Okay, I confess I chose that title because I wanted to see if I still knew how to spell it. LOL!
I love cowboy and cowgirl stories because they remind me of my western heritage. I grew up in New Mexico near Albuquerque so when I discovered Steven Bly's new book was set there, I was excited to let others know about it. Here's more info if you're interested in picking it up:
Here’s some bits of info below for Cowboy For A Rainy Afternoon.
A 10-year-old boy with red straw cowboy hat, cap gun, and silver-painted wooden bullets. Six story-telling, cribbage playing old cowboys. A ’49 Plymouth with open trunk. A damsel in distress. All the fixings for a summer’s day adventure at the Matador Hotel in 1954 Albuquerque.
Maybe you weren’t born 100 years too late!
Cowboy For A Rainy Afternoon is a twist on the traditional Western story.
In 1954, six men who spent their youth as cowboys in the Southwest, now gather at the Matador Hotel lobby in downtown Albuquerque, New Mexico, for weekly games of cribbage. One rainy afternoon, one of the men brings his grandson. They’re delighted with this captive audience. They all play cribbage and the men tell stories of their exploits in the old days. The eldest was born during the Civil War. All of them cowboyed from the late 1880s until the 1940s. They tell first-hand stories of what the West was truly like.
Many years later, the boy looks back and remembers the day he heard of a way of life and western tradition that’s quickly becoming extinct. He also recalls the lessons he learned and the excitement of a drama that unfolded before them that provoked the cowboys’ last stand.
This reminiscent account of real cowboy lives resonates like Andy Adams’ book, The Log of a Cowboy, written in the early 1900s.
Author’s suggestion: this book is best read aloud, as though around a campfire, by someone who gets the hang of the rhythm of the language.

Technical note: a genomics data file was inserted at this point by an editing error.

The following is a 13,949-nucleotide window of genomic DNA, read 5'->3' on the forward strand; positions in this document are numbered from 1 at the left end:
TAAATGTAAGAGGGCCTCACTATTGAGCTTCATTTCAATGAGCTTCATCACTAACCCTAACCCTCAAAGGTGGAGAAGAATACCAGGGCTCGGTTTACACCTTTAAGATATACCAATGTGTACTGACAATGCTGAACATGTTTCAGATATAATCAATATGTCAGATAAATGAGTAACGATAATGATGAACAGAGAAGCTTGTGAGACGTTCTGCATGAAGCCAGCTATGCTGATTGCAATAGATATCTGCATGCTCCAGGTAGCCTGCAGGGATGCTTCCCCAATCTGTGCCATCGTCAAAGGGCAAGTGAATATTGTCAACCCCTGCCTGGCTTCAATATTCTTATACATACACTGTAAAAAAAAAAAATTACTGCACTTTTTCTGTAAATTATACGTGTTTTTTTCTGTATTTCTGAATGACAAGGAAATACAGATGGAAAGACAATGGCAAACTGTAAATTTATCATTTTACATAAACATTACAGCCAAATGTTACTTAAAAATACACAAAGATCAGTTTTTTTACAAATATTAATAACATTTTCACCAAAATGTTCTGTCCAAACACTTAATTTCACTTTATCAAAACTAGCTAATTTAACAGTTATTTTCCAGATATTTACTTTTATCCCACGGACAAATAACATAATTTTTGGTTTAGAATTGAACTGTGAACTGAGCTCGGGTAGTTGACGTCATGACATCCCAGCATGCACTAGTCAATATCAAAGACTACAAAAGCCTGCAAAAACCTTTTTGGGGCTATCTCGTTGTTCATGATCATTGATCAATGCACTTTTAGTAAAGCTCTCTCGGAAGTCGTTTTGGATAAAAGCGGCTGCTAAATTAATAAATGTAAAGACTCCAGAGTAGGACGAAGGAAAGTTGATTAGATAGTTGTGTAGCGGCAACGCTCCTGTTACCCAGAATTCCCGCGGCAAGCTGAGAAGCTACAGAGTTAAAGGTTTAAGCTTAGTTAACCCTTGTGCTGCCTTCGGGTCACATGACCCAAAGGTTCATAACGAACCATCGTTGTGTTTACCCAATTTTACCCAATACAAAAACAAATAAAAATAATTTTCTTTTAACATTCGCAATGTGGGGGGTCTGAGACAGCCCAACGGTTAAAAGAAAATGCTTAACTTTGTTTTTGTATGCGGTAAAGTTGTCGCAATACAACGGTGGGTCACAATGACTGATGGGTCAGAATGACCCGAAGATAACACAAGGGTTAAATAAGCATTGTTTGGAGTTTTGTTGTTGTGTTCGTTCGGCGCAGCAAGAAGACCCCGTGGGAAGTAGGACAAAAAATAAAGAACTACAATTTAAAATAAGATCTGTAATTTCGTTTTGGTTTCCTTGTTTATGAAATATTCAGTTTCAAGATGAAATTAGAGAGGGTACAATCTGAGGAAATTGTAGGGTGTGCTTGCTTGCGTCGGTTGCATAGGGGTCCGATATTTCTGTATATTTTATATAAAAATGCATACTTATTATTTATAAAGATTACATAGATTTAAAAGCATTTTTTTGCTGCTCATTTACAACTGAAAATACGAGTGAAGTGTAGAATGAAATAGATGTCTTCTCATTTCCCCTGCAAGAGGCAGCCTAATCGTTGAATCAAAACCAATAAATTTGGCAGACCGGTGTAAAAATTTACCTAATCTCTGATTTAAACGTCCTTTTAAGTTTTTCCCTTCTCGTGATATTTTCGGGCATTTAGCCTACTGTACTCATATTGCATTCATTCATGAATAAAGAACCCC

EXCERPT FROM CHAPTER ONE: http://snipurl.com/z5n0g
Miscellany Quotes from Cowboy For A Rainy Afternoon:
The Matador Hotel died on July 5th, 1965, but they didn’t bother burying it until last fall.
New Mexico heat blanketed Albuquerque that July like too many covers in a stuffy cabin. . .the kind of day that you sweat from the inside out and feel sticky dirt in places that you don’t ponder much except in the shower.
Cribbage and cowboys. . .I figured I fit right in.
The early May rain came down hard, the kind of cloudburst when the drops slap your face and you take it personal.
There’s a quiet buzz from antique ceiling fans, like six thousand crickets, all out of tune. You don’t even notice, until there’s silence.
Folks today think that 1954 existed in some other galaxy, on some other planet. Maybe they’re right. It’s hard to believe that world and this one are made of the same stuff.
“If you feel prodded, Shorty, it’s the shovel of the Lord. He’s diggin’ you up and intends on restorin’ you.”
2 REVIEW QUOTES from previous Stephen Bly novels:
“I have always been a fan of Louis L’Amour but I must say your book is as good if not better than anything of his. I shall remain a fan of Stephen Bly.” -- Jimmy Dickens, Grand Ole Opry
“Bly offers a kinder, gentler Western that should appeal to fans of Louis L’Amour.” – Library Journal
INTERVIEW with the author:
Q. What is meant by the term “cowboy philosopher.” What is it about the “cowboy life” that lends itself to philosophizing and a closer walk with God?
A cowboy’s friendships were shaped by tough work and tragedy, companionship and daily battle with weather and critters. Only the battlefields of Europe and the Pacific would equal the old West in producing men of courage and character. This stark reality on the land, with lots of nights around a campfire and under the heavens, goaded them to storytelling, philosophizing, and wondering about God.
“Little Brother, a man don’t jump into the stream until he sees which way the water’s flowin’,” says a character in my newest release, Cowboy For A Rainy Afternoon (June 1st, hardback). It’s told from a 10-year-old boy’s point-of-view, but years later as an adult. He learns many life lessons one summer’s day in a lobby at the Matador Hotel in Albuquerque. He gets a graduate degree in cowboy philosophy.